I like to buy chocolate from Thomas Haas in Vancouver. When I get to the city his cafes are at the top of the list of places to stop. There is nothing like dunking one of his flaky croissants in a mug of his deliciously rich hot chocolate. But there is something wonderfully decadent about being able to make this kind of hot chocolate at home.
Homemade authentic hot cocoa is very simple. Here are my proportions for 1 cup (250 mL). I like to use whole milk. Please just don’t try this with water.
Method 1 – with chocolate
- Heat milk in a pot, or steamer. Measure 5 tablespoons (2-1/2 oz or 70 g) of dark chocolate (55-70% cacao) into your cup, in small pieces or grated. Whisk chocolate and milk until blended. If desired, add a sprinkle of cinnamon or a bit more grated chocolate on top.
Method 2 – with cocoa
- Rinse a small pot with cold water (this helps keep the milk from scalding in the pot).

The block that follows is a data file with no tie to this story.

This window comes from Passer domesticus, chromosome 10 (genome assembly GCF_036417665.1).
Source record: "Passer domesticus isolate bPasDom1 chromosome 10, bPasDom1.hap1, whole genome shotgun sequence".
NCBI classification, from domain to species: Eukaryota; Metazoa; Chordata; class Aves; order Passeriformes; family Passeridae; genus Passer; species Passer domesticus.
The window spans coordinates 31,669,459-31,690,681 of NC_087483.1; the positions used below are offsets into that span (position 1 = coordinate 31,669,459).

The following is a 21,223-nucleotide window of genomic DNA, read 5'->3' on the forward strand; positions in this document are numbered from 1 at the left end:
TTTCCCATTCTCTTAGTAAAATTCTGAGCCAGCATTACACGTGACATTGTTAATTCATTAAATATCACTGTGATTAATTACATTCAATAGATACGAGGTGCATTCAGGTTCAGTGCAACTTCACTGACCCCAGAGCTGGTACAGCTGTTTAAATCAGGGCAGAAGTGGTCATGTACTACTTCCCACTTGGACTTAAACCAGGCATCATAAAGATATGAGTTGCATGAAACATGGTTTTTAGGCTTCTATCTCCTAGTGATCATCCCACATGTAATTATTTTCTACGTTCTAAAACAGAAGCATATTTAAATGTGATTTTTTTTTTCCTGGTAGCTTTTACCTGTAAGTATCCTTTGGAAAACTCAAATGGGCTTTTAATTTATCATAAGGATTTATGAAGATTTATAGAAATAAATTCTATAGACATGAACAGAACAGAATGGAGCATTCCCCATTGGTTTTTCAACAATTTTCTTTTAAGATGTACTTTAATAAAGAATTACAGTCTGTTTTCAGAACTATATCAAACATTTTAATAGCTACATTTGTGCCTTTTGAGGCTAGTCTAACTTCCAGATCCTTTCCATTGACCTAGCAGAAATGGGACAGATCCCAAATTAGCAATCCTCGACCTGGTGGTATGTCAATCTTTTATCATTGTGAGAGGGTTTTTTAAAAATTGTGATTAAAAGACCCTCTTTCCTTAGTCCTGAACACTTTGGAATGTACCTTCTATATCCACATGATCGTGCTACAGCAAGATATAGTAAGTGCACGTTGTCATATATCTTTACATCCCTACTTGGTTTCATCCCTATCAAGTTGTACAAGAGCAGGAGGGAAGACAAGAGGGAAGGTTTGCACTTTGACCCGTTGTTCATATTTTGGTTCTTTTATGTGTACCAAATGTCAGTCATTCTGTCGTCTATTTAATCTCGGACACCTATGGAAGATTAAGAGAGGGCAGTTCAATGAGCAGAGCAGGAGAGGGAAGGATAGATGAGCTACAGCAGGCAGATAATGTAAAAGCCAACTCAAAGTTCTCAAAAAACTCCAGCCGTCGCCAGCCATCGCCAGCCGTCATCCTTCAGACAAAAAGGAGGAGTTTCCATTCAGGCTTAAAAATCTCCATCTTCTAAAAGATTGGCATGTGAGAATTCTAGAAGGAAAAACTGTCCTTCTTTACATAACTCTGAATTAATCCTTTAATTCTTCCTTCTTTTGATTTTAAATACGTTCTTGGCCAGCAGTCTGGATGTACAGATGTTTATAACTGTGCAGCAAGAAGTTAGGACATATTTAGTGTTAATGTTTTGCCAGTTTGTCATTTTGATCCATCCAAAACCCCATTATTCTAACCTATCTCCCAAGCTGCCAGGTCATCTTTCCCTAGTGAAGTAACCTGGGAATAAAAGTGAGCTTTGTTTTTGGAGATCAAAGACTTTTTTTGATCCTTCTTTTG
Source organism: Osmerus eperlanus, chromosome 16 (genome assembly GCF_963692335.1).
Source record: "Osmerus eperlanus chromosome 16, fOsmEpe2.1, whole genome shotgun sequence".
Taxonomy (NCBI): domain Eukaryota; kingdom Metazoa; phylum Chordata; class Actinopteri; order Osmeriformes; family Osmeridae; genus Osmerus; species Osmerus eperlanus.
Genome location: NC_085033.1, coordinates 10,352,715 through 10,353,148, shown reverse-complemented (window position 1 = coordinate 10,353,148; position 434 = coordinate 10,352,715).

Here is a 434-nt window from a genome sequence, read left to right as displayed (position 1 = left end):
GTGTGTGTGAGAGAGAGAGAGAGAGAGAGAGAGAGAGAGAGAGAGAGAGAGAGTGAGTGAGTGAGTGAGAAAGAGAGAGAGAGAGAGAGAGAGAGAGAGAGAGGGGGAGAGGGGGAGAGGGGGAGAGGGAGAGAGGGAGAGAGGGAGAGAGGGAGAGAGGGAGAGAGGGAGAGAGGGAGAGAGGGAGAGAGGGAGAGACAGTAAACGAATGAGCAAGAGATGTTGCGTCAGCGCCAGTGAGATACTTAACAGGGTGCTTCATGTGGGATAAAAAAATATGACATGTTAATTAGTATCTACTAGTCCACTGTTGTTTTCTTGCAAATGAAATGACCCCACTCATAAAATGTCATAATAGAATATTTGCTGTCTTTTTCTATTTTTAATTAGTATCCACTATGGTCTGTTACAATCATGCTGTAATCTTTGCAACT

- Sift together 2 tablespoons cocoa, 1/4 teaspoon corn starch and if desired, 1/8 teaspoon ground cinnamon or ginger.
- Pour 1 cup of milk into the pot, and stir in 1 tablespoon honey. Stir in the cocoa mix and heat to medium-high, stirring constantly until bubbles form and a gentle boil starts. (you have to get the liquid to a boil for the cornstarch to react.)
Either way, I like to top my homemade hot cocoa with vanilla ice cream, not marshmallows. You know how they say, “Go big or go home”? Well, why not go big at home?!
I have had a few sweater sets in my day, although I discovered the matching type of look was not really me (it’s more for those who really do fit in). But I do still have Daddy’s wool sweater, which I wear every so often with a jaunty scarf and sometimes a hat. It still makes me feel special, and a smile comes over my face every time as old memories come back. The same thing happens when I sip a good cup of hot cocoa.